So, yes, I have been drinking; expanding my horizons; and developing (and treating) my palate.  First up is the Saranac Imperial IPA.  I've been on a hoppy kick for a while now, so when I buy some beer, there will usually be one or two IPAs or something similar in the mix.  I've always liked Saranac's offerings - the Pale Ale is good as is the Adirondack Lager - so when I saw the Imperial IPA I thought it would be a nice diversion.  I tried an Imperial Stout which pleasantly surprised me so the Saranac seemed a logical choice - Imperial + IPA = must be good.  And you know what?  It is.  Saranac boasts that this beer uses 10 different hops and 10 different malts to brew this complex beer.  I was not overwhelmed by the aroma of hops upon my first sip - something that surprised me given the amount of hops in this brew.  It sports an IBU of 85 (up there on the bitter scale) but you wouldn't know it by the nose.  It pours a nice amber color and has a nice medium mouth feel.  It comes in at a healthy 8.5% ABV which doesn't make it a "pound these all night" sort of beer.  It is a seasonal so unless you can find it on your retailer's shelf, you might be out of luck.

Since this is spring/summer and baseball is in full-swing, I opted for the Stone Coast Knuckleball Bock.  I must admit not having been a bock aficionado - it's never been one I've been drawn to or one I have sought out when I do my beer shopping.  I've seen the Knuckleball a few times and decided I would give it a go.  Last summer, I gave Stone Coast's 420 IPA a whirl and found it to be very tasty so I was hoping the same would be true for the Bock.  After being on a hoppy kick for a while, this was quite different.  The bock is a malty beer and that comes across in the first whiff.  It pours a nice dark amber/brown with an off-white head.  The first sip caught me a bit off guard but pleasantly so - it was malty followed by some hoppy bitterness which added a nice balance.  All in all, a nice beer and at 5% ABV, not an ass-kicker so you shouldn't feel compelled to stop after 9 or 10.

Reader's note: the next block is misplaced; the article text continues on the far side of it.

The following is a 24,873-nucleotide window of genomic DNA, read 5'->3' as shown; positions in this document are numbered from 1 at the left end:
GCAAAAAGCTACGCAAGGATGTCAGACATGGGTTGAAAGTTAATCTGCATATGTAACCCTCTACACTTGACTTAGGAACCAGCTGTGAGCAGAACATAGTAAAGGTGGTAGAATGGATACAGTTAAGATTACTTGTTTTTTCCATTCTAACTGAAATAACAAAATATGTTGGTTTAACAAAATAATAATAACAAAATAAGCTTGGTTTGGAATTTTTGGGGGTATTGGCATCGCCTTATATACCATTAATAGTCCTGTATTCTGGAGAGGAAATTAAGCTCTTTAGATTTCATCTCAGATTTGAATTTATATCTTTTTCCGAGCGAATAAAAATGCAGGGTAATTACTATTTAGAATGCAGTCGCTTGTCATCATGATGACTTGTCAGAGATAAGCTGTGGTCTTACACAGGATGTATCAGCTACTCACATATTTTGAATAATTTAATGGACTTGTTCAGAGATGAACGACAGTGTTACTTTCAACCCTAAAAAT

One more.  I love me some hefeweizen (HefeweiƟbier).  As far as beer goes, hefe and Guinness are the creme de la creme; tutti di tutti beer - for me anyway.  But it has to be German for it to be really good.  I've drunk Harpoon UFO, Widmer Bros., etc. but none of them have ever matched the goodness I found in Ulmer Munster, Gold Ochsen or many others.  Hefeweizen is an unfiltered wheat beer and, in contrast to what I've been digging lately, is low on the hops - usually only about 15-20 IBUs.  One of my favorites that I can get around here is Julius Echter which pours a pale gold color with a nice white head that remians throughout.  I've noticed distinct clove aromas as well as a hint of banana and vanilla.  It has a very high carbonation level which is a signature characteristic of the hefeweizen.  If you're not afraid of unfiltered wheat beers, you should really try and find the Julius Echter.  If you can't find this one, find a Tucher or Paulaner - you can't go wrong.

The choice of Dr. Frank-n-Furter

Ok, honestly, when you look at the label you say, "Look, a novelty wine."  But, I'm here to tell you, it's no novelty.  It's actually pretty good.  Good enough that it will be added to the list of "buy agains."  That is if I had a list of "buy agains."

Mrs. Big Dubya got this bottle as a gift at her office baby shower.  Yes, a baby shower for a third child.  These work people of hers just like their parties.  Anyway.  So, we enjoyed the Vampire Merlot 2004 this evening.  Well, Mrs. Big Dubya had one glass.  I had...well...more than one.  Maybe the rest of the bottle.  I'll never tell.  Don't judge me.  Once you get past the kitschy vampire references on the label - "favorite among the nocturnal elite"..."Sip the blood of the Vine" - you'll learn that it has am "intense dark plum bouquet" and that it can "take on the biggest chargrilled steaks and barbecued meats."  The wine is a deep, ruby red bordering on dark purple and you can taste some plum as well as some black cherry on the palate.  It is also mild on the tannins which I find particularly nice.  As with any Merlot, there is an oakiness to it, but not as intense or as distinctive as most - if you like that deep, oaky smoky flavor, you might not like the Vampire.  The Merlot is also blended with Cabernet (8%) and Zinfandel (8%) which add to its complex nature.

For the price ($7-$11 depending on retailer) you really can't go wrong.  I give it two fangs up.  I'm sorry.  Drink it.  You won't be cross.  I'll stake my reputation on it.  Someone please stop me